- Solution Center
If you’ve noticed signs of hard water in your home, like buildup on plumbing fixtures, soap scum on shower doors or difficulty producing a lather, you may be wondering just how hard your water is.
Measuring water hardness can help you determine what kind of water softener will best meet your needs. To prepare for the next steps to soft water, learn how to assess your water hardness, understand the results and apply your findings.
Hard water is typically a result of high concentrations of dissolved minerals, mainly calcium and magnesium, in your water supply. Depending on the source of your water, you may be more or less likely to have hard water problems, and well water users are particularly susceptible to this issue.
Check With Your Supplier
This isn’t an option for households that use well water, but if you have city water and you suspect you may have problems with hardness, you might want to contact your supplier as a first step.
Your local water supplier’s website and annual report are good places to begin acquiring information about general water hardness levels in your area. However, the information included in annual reports varies by location, so your supplier may not provide data on this topic. Even if relevant information is available, it will apply broadly to hardness levels in your area. The results won’t tell you how hard the water is in your household.
To find out about the specific hardness levels in your home water supply currently, you’ll have to conduct testing.
Test Your Home Water Supply
There are a variety of different home testing kits available for determining the relative concentration of hardness minerals in your home water supply. Home and lab testing options are available from water treatment professionals, too. Working with a water treatment company can help ensure that you not only get the most accurate results but understand how to interpret them and what steps to take next.
Understanding your test results requires familiarity with the different water hardness measurement scales that are used. Most findings are delivered as a number that reports the concentration of calcium carbonate or calcium carbonate equivalents for a given unit of water. This result may be expressed in grains per gallon (gpg), parts per million (ppm), or milligrams per liter (mg/L).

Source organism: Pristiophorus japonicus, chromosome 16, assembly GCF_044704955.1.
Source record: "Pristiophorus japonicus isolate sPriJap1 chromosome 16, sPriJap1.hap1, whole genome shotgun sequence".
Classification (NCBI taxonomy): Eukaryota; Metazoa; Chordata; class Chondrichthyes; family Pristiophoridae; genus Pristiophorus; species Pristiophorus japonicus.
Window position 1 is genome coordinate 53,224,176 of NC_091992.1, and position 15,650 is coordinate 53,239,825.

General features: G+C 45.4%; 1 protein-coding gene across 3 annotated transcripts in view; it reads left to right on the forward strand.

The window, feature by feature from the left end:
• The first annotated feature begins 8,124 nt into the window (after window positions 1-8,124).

Grains per Gallon
According to the Water Quality Association, the hardness scale, measured in gpg of calcium carbonate, can be represented as follows:
Parts per Million and Milligrams per Liter
Often, water hardness test results will be delivered in ppm or mg/L, which are equivalent.
To use the same hardness scale above, you can simply convert your ppm or mg/L by dividing that number by 17.1 to find the gpg equivalent. So, for example, 130 mg/L or ppm would be 7.6 gpg, which is considered hard water.
For a quick reference, this water hardness scale used by Health Canada, breaks down results in mg/L and ppm as follows:
Using the Water Hardness Scale for Water Softener Selection
If you do notice that you have hard water, a water softener can help rid your home of issues like limescale buildup, dry hair and skin, spotty dishes and inefficiency of water-using appliances.
With a reliable water hardness test and information about your household water usage, you’ll be able to work with a professional to determine what kind of water softener will best suit your needs. Based on where your home water supply falls on the hardness scale, as well as your family’s softness preference and how much water they use, you can find a softener that suits your requirements.
Hard water isn’t something you just have to put up with. If you notice any of the troubling signs, from clogged pipes to a filmy residue on your hair or skin after showering, make sure to measure the hardness level of your home water supply.
Once you know where you stand, you can find appropriate solutions to meet your household’s needs. Industry professionals can help you conduct testing and explore your options.